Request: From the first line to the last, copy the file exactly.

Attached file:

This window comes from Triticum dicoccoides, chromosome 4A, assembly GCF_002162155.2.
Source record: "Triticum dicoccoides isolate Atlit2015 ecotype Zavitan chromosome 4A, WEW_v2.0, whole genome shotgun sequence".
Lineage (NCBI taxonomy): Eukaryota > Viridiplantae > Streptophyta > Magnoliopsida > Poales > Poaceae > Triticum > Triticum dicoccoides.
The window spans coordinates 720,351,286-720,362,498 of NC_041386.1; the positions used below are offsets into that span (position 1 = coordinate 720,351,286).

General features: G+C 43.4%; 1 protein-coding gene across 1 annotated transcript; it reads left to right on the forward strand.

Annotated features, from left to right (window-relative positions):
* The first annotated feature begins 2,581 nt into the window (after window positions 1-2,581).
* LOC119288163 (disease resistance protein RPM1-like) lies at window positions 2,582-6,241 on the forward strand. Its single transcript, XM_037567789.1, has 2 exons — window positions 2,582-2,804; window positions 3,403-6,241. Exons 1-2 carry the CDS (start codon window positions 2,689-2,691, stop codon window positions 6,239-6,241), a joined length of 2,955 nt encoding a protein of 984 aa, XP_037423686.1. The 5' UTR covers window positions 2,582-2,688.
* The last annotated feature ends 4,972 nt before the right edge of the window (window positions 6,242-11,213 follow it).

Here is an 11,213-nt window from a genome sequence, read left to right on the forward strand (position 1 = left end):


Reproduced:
This window comes from Triticum dicoccoides, chromosome 4A, assembly GCF_002162155.2.
Source record: "Triticum dicoccoides isolate Atlit2015 ecotype Zavitan chromosome 4A, WEW_v2.0, whole genome shotgun sequence".
Lineage (NCBI taxonomy): Eukaryota > Viridiplantae > Streptophyta > Magnoliopsida > Poales > Poaceae > Triticum > Triticum dicoccoides.
The window spans coordinates 720,351,286-720,362,498 of NC_041386.1; the positions used below are offsets into that span (position 1 = coordinate 720,351,286).

General features: G+C 43.4%; 1 protein-coding gene across 1 annotated transcript; it reads left to right on the forward strand.

Annotated features, from left to right (window-relative positions):
* The first annotated feature begins 2,581 nt into the window (after window positions 1-2,581).
* LOC119288163 (disease resistance protein RPM1-like) lies at window positions 2,582-6,241 on the forward strand. Its single transcript, XM_037567789.1, has 2 exons — window positions 2,582-2,804; window positions 3,403-6,241. Exons 1-2 carry the CDS (start codon window positions 2,689-2,691, stop codon window positions 6,239-6,241), a joined length of 2,955 nt encoding a protein of 984 aa, XP_037423686.1. The 5' UTR covers window positions 2,582-2,688.
* The last annotated feature ends 4,972 nt before the right edge of the window (window positions 6,242-11,213 follow it).

Here is an 11,213-nt window from a genome sequence, read left to right on the forward strand (position 1 = left end):